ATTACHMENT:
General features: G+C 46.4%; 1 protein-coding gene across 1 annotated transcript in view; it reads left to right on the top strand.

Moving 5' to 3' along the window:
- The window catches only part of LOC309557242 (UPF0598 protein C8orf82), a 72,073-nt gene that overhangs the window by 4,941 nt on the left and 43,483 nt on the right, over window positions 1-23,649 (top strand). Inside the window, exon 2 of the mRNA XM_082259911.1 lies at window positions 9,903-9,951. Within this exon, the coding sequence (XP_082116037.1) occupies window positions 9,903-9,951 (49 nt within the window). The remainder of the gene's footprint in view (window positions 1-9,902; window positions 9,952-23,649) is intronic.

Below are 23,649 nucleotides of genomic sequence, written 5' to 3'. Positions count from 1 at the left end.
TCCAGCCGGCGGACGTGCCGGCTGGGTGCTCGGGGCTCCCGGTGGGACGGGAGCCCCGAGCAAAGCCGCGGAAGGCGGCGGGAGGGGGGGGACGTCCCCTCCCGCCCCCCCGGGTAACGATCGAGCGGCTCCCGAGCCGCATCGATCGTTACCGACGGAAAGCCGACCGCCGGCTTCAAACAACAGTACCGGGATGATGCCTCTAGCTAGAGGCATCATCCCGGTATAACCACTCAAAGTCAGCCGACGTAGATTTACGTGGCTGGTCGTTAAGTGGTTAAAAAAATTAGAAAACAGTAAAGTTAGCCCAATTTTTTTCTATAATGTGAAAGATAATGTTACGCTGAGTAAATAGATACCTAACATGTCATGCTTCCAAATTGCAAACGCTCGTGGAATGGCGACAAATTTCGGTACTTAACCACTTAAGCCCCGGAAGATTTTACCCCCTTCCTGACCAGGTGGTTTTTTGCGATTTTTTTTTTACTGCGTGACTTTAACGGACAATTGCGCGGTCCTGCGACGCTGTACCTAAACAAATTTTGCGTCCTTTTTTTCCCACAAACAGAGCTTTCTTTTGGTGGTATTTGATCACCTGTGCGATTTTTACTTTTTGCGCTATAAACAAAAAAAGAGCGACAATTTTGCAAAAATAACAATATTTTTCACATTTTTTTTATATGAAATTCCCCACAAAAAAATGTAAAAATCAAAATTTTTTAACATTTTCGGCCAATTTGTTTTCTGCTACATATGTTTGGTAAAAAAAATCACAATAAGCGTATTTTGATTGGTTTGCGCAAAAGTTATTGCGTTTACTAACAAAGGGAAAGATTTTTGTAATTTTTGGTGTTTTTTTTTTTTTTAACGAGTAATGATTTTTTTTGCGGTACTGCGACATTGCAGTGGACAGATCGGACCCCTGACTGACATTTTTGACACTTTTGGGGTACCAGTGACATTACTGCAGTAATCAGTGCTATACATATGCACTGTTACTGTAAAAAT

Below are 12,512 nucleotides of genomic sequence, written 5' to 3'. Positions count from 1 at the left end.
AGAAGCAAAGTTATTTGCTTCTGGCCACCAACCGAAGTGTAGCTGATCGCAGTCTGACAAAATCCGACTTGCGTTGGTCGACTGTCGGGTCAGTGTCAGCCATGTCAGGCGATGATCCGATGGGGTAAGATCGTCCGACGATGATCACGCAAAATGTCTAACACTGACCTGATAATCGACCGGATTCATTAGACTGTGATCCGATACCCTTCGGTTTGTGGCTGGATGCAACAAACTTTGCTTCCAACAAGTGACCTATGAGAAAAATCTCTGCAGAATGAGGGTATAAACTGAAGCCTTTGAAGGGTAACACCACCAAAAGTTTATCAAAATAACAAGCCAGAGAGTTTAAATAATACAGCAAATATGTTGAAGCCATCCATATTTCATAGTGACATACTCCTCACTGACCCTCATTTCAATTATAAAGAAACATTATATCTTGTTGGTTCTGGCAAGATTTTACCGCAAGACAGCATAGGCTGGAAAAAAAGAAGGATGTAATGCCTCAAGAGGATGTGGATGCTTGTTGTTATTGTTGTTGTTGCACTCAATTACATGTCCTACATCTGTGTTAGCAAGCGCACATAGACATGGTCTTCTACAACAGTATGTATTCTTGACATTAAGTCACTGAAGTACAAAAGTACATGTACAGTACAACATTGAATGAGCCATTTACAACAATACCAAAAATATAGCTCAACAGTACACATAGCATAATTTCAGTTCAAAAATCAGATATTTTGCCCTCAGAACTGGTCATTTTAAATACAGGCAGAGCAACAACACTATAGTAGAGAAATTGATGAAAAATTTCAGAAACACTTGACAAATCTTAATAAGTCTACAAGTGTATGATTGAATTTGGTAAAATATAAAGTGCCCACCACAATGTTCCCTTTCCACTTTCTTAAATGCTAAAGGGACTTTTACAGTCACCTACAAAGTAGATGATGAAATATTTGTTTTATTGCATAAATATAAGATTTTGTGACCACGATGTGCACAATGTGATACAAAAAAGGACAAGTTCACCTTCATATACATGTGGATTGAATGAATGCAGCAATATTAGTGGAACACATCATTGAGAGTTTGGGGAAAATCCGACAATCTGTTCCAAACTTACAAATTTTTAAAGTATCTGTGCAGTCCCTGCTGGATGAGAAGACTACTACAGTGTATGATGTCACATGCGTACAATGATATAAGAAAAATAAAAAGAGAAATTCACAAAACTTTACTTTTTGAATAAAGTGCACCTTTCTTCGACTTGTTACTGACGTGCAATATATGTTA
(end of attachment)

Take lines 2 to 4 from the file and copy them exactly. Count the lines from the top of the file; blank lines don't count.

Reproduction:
Moving 5' to 3' along the window:
- The window catches only part of LOC309557242 (UPF0598 protein C8orf82), a 72,073-nt gene that overhangs the window by 4,941 nt on the left and 43,483 nt on the right, over window positions 1-23,649 (top strand). Inside the window, exon 2 of the mRNA XM_082259911.1 lies at window positions 9,903-9,951. Within this exon, the coding sequence (XP_082116037.1) occupies window positions 9,903-9,951 (49 nt within the window). The remainder of the gene's footprint in view (window positions 1-9,902; window positions 9,952-23,649) is intronic.

Below are 23,649 nucleotides of genomic sequence, written 5' to 3'. Positions count from 1 at the left end.